def curry(x, argc=None):
    if argc is None:
        argc = len(signature(x).parameters)

    def p(*a):
        if len(a) == argc:
            return x(*a)
        def q(*b):
            return x(*(a + b))
        return curry(q, argc - len(a))
    return p

def myfun(a,b,c):

myfun(1, 2, 3)
myfun(1, 2)(3)

Recursion instead of loops/iteration

FP favors recursion over for-loop. However, the recursion will use precious resource as stack. You can use below sample code to retrieve the recursive limit:

In [17]: import sys                                                                                                                                                                                                

In [18]: sys.getrecursionlimit()                                                                                                                                                                                   
Out[18]: 3000

This package use class TailCall to store the function call in heap instead of stack. Below is one usage example:

In [1]: def fibRec(n, x=0, y=1): 
   ...:     if n == 0: 
   ...:         return x 
   ...:     else: 
   ...:         return fibRec(n-1, y, x + y) 

In [2]: fibRec(3)                                                               
Out[2]: 2

In [3]: fibRec(3000)                                                            
RecursionError                            Traceback (most recent call last)
<ipython-input-3-035cf1755b78> in <module>
----> 1 fibRec(3000)

<ipython-input-1-f509e891ef84> in fibRec(n, x, y)
      3         return x
      4     else:
----> 5         return fibRec(n-1, y, x + y)

... last 1 frames repeated, from the frame below ...

<ipython-input-1-f509e891ef84> in fibRec(n, x, y)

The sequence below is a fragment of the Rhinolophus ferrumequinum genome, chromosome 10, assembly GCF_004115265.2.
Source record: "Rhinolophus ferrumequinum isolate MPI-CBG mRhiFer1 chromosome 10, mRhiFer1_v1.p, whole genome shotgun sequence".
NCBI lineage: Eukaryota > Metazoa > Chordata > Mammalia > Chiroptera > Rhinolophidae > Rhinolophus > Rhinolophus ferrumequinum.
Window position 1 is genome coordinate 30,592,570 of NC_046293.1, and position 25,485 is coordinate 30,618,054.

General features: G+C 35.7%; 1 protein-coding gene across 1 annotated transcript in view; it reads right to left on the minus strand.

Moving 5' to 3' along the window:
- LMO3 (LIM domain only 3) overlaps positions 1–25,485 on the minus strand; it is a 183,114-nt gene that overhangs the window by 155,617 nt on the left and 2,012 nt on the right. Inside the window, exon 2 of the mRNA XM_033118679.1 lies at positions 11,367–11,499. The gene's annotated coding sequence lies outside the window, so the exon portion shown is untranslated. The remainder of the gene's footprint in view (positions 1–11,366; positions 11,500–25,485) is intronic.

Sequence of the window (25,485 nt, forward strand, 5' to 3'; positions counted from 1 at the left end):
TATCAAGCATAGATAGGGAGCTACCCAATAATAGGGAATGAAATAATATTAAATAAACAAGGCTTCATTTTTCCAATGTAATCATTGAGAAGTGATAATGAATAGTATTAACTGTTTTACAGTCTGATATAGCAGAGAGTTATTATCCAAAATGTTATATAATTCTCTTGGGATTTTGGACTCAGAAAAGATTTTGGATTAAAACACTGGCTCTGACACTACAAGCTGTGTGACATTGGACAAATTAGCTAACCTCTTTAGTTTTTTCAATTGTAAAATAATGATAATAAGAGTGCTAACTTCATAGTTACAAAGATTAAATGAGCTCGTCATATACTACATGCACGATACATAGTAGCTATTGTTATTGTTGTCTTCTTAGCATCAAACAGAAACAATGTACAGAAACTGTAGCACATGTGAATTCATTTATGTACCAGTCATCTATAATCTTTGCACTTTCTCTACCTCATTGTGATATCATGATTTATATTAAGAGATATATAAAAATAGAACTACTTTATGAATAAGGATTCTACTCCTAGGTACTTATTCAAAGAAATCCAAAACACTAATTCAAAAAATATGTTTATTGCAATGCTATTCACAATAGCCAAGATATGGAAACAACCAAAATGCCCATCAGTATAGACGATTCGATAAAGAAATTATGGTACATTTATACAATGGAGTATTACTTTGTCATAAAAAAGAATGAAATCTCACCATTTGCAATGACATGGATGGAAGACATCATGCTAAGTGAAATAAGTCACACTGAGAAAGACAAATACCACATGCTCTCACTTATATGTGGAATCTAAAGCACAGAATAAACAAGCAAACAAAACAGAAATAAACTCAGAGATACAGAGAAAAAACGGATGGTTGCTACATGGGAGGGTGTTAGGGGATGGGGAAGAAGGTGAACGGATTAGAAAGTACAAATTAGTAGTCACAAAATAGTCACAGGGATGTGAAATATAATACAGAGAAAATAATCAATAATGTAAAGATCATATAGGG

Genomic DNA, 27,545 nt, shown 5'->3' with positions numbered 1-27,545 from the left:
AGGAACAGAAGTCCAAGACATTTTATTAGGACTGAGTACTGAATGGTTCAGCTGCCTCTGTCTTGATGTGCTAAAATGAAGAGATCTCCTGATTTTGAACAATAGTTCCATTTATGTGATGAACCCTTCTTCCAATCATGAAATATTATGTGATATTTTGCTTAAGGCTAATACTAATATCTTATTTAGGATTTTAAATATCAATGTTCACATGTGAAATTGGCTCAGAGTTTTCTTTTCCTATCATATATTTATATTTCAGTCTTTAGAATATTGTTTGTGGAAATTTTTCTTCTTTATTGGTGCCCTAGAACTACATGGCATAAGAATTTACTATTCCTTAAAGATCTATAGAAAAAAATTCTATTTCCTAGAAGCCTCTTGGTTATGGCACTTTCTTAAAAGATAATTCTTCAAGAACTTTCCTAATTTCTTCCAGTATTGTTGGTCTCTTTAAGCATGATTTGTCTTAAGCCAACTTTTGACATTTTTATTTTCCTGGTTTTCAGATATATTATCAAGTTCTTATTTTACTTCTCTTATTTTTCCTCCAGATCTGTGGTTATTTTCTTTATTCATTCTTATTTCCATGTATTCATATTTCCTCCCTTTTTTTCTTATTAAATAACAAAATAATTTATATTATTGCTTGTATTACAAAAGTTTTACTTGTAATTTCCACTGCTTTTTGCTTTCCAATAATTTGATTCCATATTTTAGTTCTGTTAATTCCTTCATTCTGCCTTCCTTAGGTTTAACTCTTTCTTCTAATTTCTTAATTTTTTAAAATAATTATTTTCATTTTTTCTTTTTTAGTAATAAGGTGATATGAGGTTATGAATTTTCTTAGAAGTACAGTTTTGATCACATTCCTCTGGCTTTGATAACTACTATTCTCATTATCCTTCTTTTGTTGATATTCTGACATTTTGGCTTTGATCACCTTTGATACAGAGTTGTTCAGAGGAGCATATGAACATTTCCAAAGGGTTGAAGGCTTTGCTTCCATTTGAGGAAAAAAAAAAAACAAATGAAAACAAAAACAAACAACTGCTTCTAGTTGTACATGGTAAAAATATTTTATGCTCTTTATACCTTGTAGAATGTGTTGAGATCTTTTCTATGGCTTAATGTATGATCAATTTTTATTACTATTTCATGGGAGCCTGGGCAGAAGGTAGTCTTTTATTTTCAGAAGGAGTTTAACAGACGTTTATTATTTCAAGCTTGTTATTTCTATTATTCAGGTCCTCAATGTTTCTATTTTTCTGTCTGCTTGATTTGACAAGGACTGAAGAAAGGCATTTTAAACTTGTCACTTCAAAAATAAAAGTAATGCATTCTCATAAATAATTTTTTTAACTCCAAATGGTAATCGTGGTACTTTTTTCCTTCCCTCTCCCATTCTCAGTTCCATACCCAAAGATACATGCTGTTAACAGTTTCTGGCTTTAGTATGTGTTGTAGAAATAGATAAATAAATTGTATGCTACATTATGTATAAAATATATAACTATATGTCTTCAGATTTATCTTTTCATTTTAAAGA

3         return x
      4     else:
----> 5         return fibRec(n-1, y, x + y)

RecursionError: maximum recursion depth exceeded in comparison

The exception is raised owing to recursion limitation. We can get by this limition by adopting TailCall:

In [5]: from fpu.fp import *                                                                                        

In [6]: ret = TailCall.ret; sus = TailCall.sus
In [22]: def fib(n, x=0, y=1):     
    ...:     return ret(x) if n == 0 else sus(Supplier(fib, n-1, y, x + y)) 

In [23]: fib(3)                                                                                                                                                                                                    
Out[23]: <fpu.fp.Suspend at 0x7f2be96be710>

In [24]: fib(3).eval()                                                                                                                                                                                             
Out[24]: 2

In [25]: fib(3000).eval()